PART 2: Leaving an abuser.

If you decide to leave an abusive partner, there are steps you can take to increase your economic safety. Before taking any of the steps below, read First Steps to Economic Safety and consider steps one to five.

Safety: Some of these steps may not be possible. Only take the steps you feel safe to take.
In an emergency call Triple Zero (000).

6. Transfer money

If your only source of money is from a joint account, transfer enough money for you (and your children) to safely take your next steps. If you don’t have paid employment and don’t currently receive any Centrelink benefits, you may have to wait up to 13 weeks to start receiving Centrelink payments. This is the maximum wait time for Centrelink benefits if you and/or your partner have assets which could impact your eligibility for payments. The assets test could be applied even if your partner controls the assets and you have no access to them. If you feel safe enough to do so, tell Centrelink this is the case.

7. Freeze joint accounts or change operating instructions

If it’s safe to do so, get in touch with your bank and tell them you have separated from your partner. Ask them to freeze any joint accounts you have. If there is an overdraft facility, ask them to put a ‘hold’ on the overdraft so your partner cannot create debt that you could be asked to repay. If you have a credit card in your name, and your partner has a card on that account, ask for that card to be cancelled. You can also change operating instructions to be ‘two to sign’, meaning you both have to agree for any money to be withdrawn. You should do this if you have a mortgage with a redraw facility.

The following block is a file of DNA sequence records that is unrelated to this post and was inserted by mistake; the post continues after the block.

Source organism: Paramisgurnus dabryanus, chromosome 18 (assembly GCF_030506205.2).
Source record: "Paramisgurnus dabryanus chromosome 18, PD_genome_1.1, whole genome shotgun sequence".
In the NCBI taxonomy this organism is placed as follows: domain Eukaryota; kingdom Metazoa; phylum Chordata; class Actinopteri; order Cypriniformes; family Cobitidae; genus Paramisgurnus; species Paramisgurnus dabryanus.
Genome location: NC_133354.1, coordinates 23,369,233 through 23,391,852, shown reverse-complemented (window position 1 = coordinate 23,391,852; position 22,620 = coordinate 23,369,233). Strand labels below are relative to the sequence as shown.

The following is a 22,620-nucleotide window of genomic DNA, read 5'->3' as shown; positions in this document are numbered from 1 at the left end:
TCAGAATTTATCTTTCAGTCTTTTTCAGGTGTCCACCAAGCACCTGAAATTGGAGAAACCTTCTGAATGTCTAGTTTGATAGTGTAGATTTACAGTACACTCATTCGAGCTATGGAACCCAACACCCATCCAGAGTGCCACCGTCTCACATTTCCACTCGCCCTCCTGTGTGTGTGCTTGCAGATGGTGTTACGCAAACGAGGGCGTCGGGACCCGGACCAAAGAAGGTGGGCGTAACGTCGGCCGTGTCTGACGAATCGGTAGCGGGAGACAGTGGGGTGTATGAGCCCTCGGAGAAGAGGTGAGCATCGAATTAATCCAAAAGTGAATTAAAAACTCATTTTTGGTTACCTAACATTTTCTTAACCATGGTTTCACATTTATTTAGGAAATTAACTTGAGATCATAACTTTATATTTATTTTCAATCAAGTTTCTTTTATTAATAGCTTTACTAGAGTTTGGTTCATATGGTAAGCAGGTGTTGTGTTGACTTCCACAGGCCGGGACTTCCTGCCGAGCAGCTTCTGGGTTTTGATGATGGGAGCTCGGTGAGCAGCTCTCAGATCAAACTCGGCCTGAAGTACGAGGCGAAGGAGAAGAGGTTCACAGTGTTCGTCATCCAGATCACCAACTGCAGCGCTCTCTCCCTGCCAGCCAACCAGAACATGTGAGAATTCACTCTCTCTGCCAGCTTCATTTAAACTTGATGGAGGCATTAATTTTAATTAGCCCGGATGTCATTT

If you’re comfortable to tell your bank or financial institution that your separation is a result of domestic violence, this will increase the range of options they have to assist you. The Bankers Association has more guidance on how banks can help.

8. Get a new mobile phone

If there’s any chance your partner can track, monitor or access your mobile phone, get a new mobile phone and use this for conversations you don’t want your partner to know about. If you don’t think it’s safe to stop using your existing mobile phone, keep using it for other calls. You may be eligible for a free mobile phone through the Safe Connections program, delivered by local domestic violence services. For information about staying safe with technology and social media visit, WESNET’s Technology Safety site.

9. Change passwords and update details

Immediately change passwords and PIN codes on your bank cards, bank accounts, mobile phones, MyGov/Centrelink account (and children’s MyGov accounts). If possible, change these accounts to your new email address.

Then consider which further organisations you need to update your details with such as your employer, Centrelink, motor registry, toll providers, internet service, insurance companies, property manager, utilities (electricity, water), ATO, Australian Electoral Commission.

10. Deal with debt

If you are concerned about your partner running up debt, or you know they have created debt in your name, request a free copy of your credit report. Find out more about credit reporting from Credit Smart. A financial counsellor can help you deal with creditors chasing you about your partner’s debts even if they’re in your name. Call the National Debt Helpline for free, independent, confidential assistance.

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